Tania Tetlow, J.D., a former law professor and current president of Loyola University New Orleans who has deep ties to the Jesuits and New York, has been named the new president-elect of Fordham. She will be the first layperson and first woman to lead the University in its 181-year history. Her tenure will begin July 1.
“The Board of Trustees and the search committee were deeply impressed by Tania Tetlow from the moment we met her,” said Fordham Board Chair Robert D. Daleo, alumnus of Fordham’s Gabelli School of Business, Class of 1972, who announced the news to the University community in an email today, noting that the board voted unanimously to appoint Tetlow after a nationwide search. “She is deeply rooted in, and a strong proponent of, Ignatian spirituality, and will be a champion of Fordham’s Jesuit, Catholic mission and identity. She has a deep understanding of and comprehensive vision for undergraduate liberal arts and sciences, the Gabelli School of Business, Fordham Law, and all of the graduate and professional schools of the University.”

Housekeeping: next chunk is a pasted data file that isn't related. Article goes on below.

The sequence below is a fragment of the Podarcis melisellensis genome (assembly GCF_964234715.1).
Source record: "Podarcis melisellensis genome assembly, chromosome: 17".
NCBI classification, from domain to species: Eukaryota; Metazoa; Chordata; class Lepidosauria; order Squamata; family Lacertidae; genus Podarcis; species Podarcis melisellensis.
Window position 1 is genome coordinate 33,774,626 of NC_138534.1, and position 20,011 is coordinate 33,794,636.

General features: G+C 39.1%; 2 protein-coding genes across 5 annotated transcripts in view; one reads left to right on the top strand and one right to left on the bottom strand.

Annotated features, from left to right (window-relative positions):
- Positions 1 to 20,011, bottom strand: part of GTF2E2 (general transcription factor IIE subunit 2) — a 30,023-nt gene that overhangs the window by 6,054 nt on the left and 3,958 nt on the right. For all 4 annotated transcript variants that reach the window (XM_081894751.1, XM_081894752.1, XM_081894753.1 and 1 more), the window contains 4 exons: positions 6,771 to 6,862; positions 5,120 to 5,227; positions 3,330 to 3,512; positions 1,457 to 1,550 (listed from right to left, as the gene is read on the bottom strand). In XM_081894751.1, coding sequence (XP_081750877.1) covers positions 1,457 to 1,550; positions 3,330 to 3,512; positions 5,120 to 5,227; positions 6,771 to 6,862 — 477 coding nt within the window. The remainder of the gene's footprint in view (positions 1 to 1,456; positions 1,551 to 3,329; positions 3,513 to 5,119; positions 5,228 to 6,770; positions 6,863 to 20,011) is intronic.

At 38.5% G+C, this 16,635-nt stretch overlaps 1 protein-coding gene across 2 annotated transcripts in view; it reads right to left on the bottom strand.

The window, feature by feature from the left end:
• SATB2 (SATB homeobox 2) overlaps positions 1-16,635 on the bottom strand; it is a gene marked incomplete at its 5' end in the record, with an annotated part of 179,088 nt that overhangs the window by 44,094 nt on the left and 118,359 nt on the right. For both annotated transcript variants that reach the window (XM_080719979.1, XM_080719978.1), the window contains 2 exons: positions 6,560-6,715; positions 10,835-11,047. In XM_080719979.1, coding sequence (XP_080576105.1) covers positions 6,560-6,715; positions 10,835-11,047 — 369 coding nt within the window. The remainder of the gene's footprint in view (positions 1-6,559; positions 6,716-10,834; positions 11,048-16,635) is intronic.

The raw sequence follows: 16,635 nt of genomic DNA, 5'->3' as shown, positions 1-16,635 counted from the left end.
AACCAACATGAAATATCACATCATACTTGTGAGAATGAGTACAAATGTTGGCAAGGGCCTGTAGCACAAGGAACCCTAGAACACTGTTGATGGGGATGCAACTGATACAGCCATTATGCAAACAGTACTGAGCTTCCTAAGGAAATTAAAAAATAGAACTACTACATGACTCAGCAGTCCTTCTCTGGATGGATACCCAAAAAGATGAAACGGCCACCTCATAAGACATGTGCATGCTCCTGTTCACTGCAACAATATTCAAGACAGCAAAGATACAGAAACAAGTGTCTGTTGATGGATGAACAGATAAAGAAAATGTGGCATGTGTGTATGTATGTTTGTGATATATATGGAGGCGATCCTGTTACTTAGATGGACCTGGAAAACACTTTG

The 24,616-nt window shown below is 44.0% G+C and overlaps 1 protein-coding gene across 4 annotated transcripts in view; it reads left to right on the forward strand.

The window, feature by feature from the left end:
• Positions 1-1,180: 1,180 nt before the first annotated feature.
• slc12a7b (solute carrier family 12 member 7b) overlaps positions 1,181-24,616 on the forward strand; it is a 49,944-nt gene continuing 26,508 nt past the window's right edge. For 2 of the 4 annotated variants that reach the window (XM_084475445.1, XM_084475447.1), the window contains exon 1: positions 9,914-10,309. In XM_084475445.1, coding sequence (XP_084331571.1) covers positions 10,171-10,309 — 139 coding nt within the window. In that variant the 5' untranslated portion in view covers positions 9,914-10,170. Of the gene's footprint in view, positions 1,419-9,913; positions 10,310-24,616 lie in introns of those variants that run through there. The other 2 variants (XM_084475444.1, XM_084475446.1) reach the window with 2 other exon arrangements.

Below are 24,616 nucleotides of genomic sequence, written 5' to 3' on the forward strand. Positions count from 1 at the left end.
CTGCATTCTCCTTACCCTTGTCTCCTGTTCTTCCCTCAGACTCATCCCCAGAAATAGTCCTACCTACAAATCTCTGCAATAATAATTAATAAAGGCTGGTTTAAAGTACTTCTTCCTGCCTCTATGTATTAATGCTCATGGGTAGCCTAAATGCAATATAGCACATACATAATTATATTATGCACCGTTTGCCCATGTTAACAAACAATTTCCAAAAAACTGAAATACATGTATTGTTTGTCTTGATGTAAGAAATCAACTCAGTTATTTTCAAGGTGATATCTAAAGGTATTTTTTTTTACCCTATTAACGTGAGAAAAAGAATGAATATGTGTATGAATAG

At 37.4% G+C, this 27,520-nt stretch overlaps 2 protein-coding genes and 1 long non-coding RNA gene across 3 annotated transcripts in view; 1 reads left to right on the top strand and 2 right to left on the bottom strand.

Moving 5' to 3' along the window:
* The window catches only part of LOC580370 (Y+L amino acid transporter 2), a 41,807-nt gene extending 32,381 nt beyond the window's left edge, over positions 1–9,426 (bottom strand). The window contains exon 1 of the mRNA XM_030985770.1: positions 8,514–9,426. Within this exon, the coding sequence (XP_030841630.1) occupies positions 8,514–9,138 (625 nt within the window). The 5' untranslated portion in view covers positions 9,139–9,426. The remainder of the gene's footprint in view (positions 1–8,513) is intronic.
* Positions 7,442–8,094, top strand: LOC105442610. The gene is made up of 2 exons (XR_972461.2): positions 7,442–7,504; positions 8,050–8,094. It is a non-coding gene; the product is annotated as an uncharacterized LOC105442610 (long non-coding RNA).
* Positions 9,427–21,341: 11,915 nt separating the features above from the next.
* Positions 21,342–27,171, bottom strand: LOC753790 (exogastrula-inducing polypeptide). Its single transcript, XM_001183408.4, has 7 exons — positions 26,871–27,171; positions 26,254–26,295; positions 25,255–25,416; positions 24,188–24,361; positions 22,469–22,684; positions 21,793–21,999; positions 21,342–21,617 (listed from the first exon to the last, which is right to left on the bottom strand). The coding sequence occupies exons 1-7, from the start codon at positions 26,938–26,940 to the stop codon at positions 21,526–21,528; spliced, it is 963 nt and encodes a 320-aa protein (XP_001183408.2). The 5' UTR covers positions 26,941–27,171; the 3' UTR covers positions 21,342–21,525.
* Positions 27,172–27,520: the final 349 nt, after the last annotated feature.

Tetlow has served as president of Loyola New Orleans since August 2018. She received her Juris Doctor degree from Harvard Law School, magna cum laude, in 1995, and her Bachelor of Arts in American studies from Tulane University, cum laude, in 1992. Prior to being named president of Loyola, she was senior vice president and chief of staff at Tulane University from 2015 to 2018. She also served at Tulane as associate provost for international affairs, the Felder-Fayard Professor of Law, and director of the university’s domestic violence clinic. From 2000 to 2005, she was a federal prosecutor in the U.S. Attorney’s Office for the Eastern District of Louisiana.
“Tania Tetlow brings to Fordham a powerful mix of academic accomplishments, a deep love of Jesuit education, a record of tirelessly fighting for justice, and visionary leadership in higher education.”
In a video message to the Fordham community, Tetlow said she is “honored beyond measure” to have been chosen as Fordham’s next president, and talked about what it’s like coming from “a family full of Jesuits.”